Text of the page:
Hello everyone =] Hope you're all enjoying your weekend. I finished my first week of work! (Having thought up until a couple of days before that the paperwork wouldn't be ready in time)
As I'm a 50/50 jobshare I worked the longest stretch I will be working (Weds, Thurs, Fri and then Mon, Tues) and I survived.
It comes at a cost though. I knew it would, I knew what I was getting into - but it's really strange. At work I may look disabled - what with the wheelchair and everything - but I don't look sick.
People don't see me in the evenings when I get home and I'm too tired to hold my own head up, or I get drooly from 'stroke face', or I rock my own personal blend of dysarthria and dysphasia, or I faint mid sentence. They don't see that I've spent the last two days lying flat because my pelvis is (sorry if this is a complicated medicalism that goes over your head) utterly buggered or that my joints are all over the place because my muscles are worn out.
I mean, obviously they don't. My health stuff isn't my patients' or colleagues' business. It's just very strange. It feels a bit like I'm pretending somehow. Sometimes the adrenaline carries me through and pretty much as soon as I leave the ward I'm on the point of collapse. I wonder if they wonder why I'm part time because when I'm there I am (wheelchair aside) no different to my colleague. Or, am I kidding myself - does the wheelchair make me look sick to them anyway? I just don't know.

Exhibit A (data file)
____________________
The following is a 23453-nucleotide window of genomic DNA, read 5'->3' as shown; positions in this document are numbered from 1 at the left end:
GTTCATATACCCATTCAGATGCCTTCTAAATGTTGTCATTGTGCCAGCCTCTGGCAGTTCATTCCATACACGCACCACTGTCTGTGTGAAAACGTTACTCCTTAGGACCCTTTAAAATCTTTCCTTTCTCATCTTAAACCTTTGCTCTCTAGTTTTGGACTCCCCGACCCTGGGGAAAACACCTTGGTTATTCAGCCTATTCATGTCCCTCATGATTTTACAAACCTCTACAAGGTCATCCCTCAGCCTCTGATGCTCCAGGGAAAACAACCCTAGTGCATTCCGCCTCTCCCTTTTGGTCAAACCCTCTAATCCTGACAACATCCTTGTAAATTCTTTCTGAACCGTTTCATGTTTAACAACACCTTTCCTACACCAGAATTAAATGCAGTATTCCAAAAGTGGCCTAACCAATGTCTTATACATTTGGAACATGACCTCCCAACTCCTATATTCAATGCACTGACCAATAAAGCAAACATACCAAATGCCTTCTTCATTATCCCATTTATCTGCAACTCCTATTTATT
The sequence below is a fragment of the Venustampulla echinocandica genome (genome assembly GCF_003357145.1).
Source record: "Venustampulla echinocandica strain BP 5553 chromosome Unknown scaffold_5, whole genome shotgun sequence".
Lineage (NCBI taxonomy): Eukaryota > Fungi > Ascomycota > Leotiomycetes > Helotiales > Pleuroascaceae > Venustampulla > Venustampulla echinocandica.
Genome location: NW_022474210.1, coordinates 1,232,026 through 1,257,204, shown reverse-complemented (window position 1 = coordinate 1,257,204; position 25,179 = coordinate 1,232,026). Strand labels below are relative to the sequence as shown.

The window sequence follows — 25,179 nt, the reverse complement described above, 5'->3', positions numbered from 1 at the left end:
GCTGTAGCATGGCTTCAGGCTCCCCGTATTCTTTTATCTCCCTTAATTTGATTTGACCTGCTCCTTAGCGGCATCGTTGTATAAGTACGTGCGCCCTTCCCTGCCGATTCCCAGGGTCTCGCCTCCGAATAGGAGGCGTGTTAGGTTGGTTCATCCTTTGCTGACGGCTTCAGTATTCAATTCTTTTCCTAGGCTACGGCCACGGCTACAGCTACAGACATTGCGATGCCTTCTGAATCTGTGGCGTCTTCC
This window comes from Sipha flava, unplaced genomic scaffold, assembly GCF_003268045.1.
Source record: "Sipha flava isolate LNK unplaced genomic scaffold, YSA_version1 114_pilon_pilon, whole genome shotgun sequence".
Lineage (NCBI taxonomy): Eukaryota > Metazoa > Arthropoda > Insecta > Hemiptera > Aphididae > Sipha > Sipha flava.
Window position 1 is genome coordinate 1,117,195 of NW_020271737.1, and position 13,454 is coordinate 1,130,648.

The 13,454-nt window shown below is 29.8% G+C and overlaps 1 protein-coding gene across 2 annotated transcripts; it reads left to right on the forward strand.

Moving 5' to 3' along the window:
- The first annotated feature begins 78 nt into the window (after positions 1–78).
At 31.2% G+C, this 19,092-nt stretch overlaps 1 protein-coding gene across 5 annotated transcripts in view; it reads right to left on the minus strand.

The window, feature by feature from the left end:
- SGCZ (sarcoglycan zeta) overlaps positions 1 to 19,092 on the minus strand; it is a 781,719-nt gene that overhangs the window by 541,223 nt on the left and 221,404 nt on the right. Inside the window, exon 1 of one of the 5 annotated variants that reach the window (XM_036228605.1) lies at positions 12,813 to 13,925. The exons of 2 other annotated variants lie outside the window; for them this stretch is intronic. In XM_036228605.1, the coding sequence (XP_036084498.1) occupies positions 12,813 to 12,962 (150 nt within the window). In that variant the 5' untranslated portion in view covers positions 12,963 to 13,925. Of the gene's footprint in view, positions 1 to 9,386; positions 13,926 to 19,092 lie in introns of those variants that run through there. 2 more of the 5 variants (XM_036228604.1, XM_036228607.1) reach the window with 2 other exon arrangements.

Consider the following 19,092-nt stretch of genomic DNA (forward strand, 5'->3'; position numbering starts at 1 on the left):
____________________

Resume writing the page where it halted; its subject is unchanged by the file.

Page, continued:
I don't suppose it matters in the scheme of things and I am *so* grateful to have started (even if I did write TWENTY discharges on Monday), but it's driven home just how different an experience of this I'm going to have to the people I work with. I know that people get beyond tired during FY1 and that it is not without a lot of payback for even healthy full timers, but this is different. It's also a bit weird because the ward I'm on most of the patients are pretty healthy as it's mostly elective surgery. I loosely judge the complexity of a patient's case based on how many medications they take in comparison to me (not in any official or serious way) and there's only been one patient on more meds so far.
In part this year will be an experiment. Rather than pacing activity on a day by day basis (balancing energy expenditure over the day) I'm moving to a doing more for a couple of days and totally resting another couple of days. I'm not entirely sure what this will be like physically, but for now it seems to involve this double life, this seeming normality and then the payback.